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Particle physics is the study of the fundamental forces of nature as they are embodied in the interactions of elementary and composite particles at high energies and short time and distance scales.

1
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Physics departments in the U.S. - and elsewhere - use lots of Linux computers and other Unix flavors, including Solaris, and this gets inherited by the particle physics community, too. It has various …
answered Feb 10 '11 by Luboš Motl
5
votes
Nope, this is just a quasiparticle excitation, like other quasiparticles in condensed matter physics including spinons, chargons, phonons, and others. If they're right, their particular material allow …
answered Apr 20 '12 by Luboš Motl
4
votes
Higgs couplings of the Standard Model are flavor conserving because the separate "flavor numbers" such as $L_\mu$ – the number of muons minus the number of antimuons plus the number of muon neutrinos …
answered Jun 24 '15 by Luboš Motl
0
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The Feynman diagram is completely analogous to the Feynman diagram of the decay of neutron (beta-decay): The muon $\mu^-$ splits to a muon neutrino (there is a mistake on top, it should say $\nu\mu …
answered Aug 14 '14 by Luboš Motl
3
votes
If you consider particular enough models, the assignment of the allowed hypercharges may be easily calculated. The models themselves are constrained by various additional conditions such as anomaly ca …
answered Feb 16 '11 by Luboš Motl
1
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All collections of particles with the total energy and momentum equal to the initial one, total $B=2$, total electric charge $Q=2$, total lepton charge $L=0$, and total spin conserved (or at least int …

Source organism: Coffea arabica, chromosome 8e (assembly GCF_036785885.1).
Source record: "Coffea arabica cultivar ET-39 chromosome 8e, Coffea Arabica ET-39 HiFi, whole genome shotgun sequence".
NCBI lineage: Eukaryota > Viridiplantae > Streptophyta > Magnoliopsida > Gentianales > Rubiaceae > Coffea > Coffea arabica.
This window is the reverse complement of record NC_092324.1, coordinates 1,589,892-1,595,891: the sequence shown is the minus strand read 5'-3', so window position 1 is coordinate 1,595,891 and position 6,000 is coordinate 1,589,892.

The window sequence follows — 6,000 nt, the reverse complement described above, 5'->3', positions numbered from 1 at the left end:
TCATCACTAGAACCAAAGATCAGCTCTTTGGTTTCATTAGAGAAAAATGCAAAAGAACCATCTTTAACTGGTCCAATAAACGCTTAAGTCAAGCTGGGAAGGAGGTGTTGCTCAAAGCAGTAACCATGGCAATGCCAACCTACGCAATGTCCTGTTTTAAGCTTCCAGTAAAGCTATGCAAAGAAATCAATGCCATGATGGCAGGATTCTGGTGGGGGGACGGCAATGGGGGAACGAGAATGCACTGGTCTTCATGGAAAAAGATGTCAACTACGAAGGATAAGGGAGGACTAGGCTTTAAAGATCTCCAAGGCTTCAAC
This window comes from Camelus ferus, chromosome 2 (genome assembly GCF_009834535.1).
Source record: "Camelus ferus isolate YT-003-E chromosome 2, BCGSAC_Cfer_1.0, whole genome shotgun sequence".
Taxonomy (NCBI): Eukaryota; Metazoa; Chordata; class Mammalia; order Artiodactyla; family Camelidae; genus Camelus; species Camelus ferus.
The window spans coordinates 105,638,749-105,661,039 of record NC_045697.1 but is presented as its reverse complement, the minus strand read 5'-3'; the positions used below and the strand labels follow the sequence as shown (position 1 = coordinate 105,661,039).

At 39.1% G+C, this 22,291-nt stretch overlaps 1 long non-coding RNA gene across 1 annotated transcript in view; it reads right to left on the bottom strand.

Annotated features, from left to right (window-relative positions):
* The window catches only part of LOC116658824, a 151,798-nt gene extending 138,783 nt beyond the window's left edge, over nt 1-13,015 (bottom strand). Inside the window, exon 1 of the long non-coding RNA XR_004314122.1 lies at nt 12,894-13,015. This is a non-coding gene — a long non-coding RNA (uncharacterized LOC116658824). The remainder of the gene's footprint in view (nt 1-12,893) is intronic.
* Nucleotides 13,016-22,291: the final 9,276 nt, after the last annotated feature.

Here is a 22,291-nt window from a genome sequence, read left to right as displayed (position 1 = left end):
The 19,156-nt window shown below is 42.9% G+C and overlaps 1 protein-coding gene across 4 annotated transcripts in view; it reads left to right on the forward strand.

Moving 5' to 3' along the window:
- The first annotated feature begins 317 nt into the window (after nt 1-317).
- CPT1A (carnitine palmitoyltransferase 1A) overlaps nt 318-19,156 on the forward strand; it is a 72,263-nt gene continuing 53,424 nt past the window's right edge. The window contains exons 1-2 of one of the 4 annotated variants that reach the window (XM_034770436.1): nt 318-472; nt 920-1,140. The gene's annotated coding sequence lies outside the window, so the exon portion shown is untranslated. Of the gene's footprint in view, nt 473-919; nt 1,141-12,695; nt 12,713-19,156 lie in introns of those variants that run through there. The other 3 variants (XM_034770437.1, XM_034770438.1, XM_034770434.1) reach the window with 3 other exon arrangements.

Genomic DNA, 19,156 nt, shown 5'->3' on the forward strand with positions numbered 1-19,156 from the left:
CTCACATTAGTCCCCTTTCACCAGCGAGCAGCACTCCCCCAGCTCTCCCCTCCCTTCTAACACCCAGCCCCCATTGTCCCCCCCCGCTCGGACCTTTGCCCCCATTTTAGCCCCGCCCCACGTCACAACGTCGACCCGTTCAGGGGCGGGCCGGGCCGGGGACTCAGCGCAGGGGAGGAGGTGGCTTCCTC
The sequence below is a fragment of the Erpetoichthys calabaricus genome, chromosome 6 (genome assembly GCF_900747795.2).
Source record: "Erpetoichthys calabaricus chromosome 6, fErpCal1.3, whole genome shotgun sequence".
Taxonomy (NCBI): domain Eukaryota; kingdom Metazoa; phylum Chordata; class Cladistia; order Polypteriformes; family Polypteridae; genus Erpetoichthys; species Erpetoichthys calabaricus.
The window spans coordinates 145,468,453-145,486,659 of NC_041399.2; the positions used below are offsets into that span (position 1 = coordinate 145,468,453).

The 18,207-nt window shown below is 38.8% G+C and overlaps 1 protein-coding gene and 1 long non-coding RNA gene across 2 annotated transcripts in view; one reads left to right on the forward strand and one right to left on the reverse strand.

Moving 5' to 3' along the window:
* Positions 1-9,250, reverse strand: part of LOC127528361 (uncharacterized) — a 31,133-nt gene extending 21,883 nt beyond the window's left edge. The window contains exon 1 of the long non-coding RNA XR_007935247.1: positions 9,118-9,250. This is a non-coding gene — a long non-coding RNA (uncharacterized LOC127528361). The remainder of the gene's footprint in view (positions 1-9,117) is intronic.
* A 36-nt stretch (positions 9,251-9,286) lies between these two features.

answered Nov 10 '11 by Luboš Motl
17
votes
With a sufficient "tolerance", one may of course envision forces that are weaker or much weaker than gravity. Experimentally, one may only improve upper bounds on the strength of the new forces. On t …
answered Jul 18 '14 by Luboš Motl
2
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The Higgs field has a nonzero vacuum expectation value ("vev") $\langle h\rangle =v$. What matters is that it's nonzero; the sign is a matter of conventions. In fact, the Higgs field is a complex one …
answered Jan 28 '16 by Luboš Motl
4
votes
Only superthin metals. The most intense positron beams that people have constructed may send something like 1 billion positrons per second. If the metal is 1 layer of atoms thick, one could perhaps c …
answered Jan 24 '14 by Luboš Motl
3
votes
For generally valid reasons, the amplitudes analytically depend on the momenta and on $s$ in particular. There can't be any "jumps", the simplest discontinuities. Because the processes you enumerated …
answered Jul 14 '13 by Luboš Motl
11
votes
The mass always means the same thing – but in different theories, one uses different equations and other tools to express the mass. Inertial mass $m$ is the quantity expressing "resistance of the obj …
answered Jan 21 '16 by Luboš Motl
2
votes
The CKM matrix describes oscillations but that doesn't mean that it doesn't matter in any other process. The CKM matrix matters pretty much in every process involving quarks. In particular, $d\bar c$ …
answered Jun 25 '16 by Luboš Motl
5
votes
David, your memory is right. You want to use the Drell-Yan-West frame with $q^+=0$, using the light-cone coordinates. In those coordinates, $Q^2=-q^2$ is clearly $q_\perp^2$ because the $q^+ q^-$ term …
answered Feb 23 '11 by Luboš Motl
4
votes
The BBC report is so vague that one can't really determine what was observed. But here is a more coherent report: http://motls.blogspot.com/2010/09/lhc-probably-sees-new-shocking-physics.html The te …
answered Jan 20 '11 by Luboš Motl
13
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Yes, the 6 antiquarks are antiparticles of the 6 quarks – in other words, they're particles of "antimatter". The word "antimatter" sometimes represents just a relative label – antimatter of something …
answered Apr 1 '13 by Luboš Motl

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